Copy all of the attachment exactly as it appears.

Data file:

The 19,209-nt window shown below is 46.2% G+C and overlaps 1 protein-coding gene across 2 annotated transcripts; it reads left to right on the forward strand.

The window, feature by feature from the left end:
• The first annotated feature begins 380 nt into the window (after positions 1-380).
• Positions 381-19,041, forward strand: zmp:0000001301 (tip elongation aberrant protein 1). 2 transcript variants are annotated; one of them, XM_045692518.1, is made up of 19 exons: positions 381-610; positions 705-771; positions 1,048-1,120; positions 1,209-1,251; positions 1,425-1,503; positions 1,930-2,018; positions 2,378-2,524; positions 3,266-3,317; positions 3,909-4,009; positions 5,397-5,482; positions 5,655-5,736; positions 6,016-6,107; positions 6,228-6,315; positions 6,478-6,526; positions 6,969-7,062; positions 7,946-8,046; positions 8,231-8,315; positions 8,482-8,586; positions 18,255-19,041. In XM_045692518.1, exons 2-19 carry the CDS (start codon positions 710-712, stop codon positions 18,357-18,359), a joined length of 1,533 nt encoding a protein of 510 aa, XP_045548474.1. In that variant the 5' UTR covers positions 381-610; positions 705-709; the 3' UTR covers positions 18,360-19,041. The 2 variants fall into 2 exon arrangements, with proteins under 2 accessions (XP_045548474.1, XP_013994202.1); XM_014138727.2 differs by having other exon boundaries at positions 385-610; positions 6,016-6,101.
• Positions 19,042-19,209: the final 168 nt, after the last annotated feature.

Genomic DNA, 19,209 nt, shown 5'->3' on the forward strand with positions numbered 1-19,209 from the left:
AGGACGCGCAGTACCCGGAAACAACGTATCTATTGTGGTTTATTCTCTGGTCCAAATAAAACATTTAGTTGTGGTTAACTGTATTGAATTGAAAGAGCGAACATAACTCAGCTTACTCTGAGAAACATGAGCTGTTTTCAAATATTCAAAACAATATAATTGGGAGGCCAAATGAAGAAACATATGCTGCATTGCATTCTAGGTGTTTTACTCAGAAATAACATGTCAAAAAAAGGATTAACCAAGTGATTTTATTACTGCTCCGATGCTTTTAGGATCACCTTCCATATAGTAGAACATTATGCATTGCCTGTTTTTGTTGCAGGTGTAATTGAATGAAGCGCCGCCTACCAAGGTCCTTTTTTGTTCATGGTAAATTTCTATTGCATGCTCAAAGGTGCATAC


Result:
The 19,209-nt window shown below is 46.2% G+C and overlaps 1 protein-coding gene across 2 annotated transcripts; it reads left to right on the forward strand.

The window, feature by feature from the left end:
• The first annotated feature begins 380 nt into the window (after positions 1-380).
• Positions 381-19,041, forward strand: zmp:0000001301 (tip elongation aberrant protein 1). 2 transcript variants are annotated; one of them, XM_045692518.1, is made up of 19 exons: positions 381-610; positions 705-771; positions 1,048-1,120; positions 1,209-1,251; positions 1,425-1,503; positions 1,930-2,018; positions 2,378-2,524; positions 3,266-3,317; positions 3,909-4,009; positions 5,397-5,482; positions 5,655-5,736; positions 6,016-6,107; positions 6,228-6,315; positions 6,478-6,526; positions 6,969-7,062; positions 7,946-8,046; positions 8,231-8,315; positions 8,482-8,586; positions 18,255-19,041. In XM_045692518.1, exons 2-19 carry the CDS (start codon positions 710-712, stop codon positions 18,357-18,359), a joined length of 1,533 nt encoding a protein of 510 aa, XP_045548474.1. In that variant the 5' UTR covers positions 381-610; positions 705-709; the 3' UTR covers positions 18,360-19,041. The 2 variants fall into 2 exon arrangements, with proteins under 2 accessions (XP_045548474.1, XP_013994202.1); XM_014138727.2 differs by having other exon boundaries at positions 385-610; positions 6,016-6,101.
• Positions 19,042-19,209: the final 168 nt, after the last annotated feature.

Genomic DNA, 19,209 nt, shown 5'->3' on the forward strand with positions numbered 1-19,209 from the left:
AGGACGCGCAGTACCCGGAAACAACGTATCTATTGTGGTTTATTCTCTGGTCCAAATAAAACATTTAGTTGTGGTTAACTGTATTGAATTGAAAGAGCGAACATAACTCAGCTTACTCTGAGAAACATGAGCTGTTTTCAAATATTCAAAACAATATAATTGGGAGGCCAAATGAAGAAACATATGCTGCATTGCATTCTAGGTGTTTTACTCAGAAATAACATGTCAAAAAAAGGATTAACCAAGTGATTTTATTACTGCTCCGATGCTTTTAGGATCACCTTCCATATAGTAGAACATTATGCATTGCCTGTTTTTGTTGCAGGTGTAATTGAATGAAGCGCCGCCTACCAAGGTCCTTTTTTGTTCATGGTAAATTTCTATTGCATGCTCAAAGGTGCATAC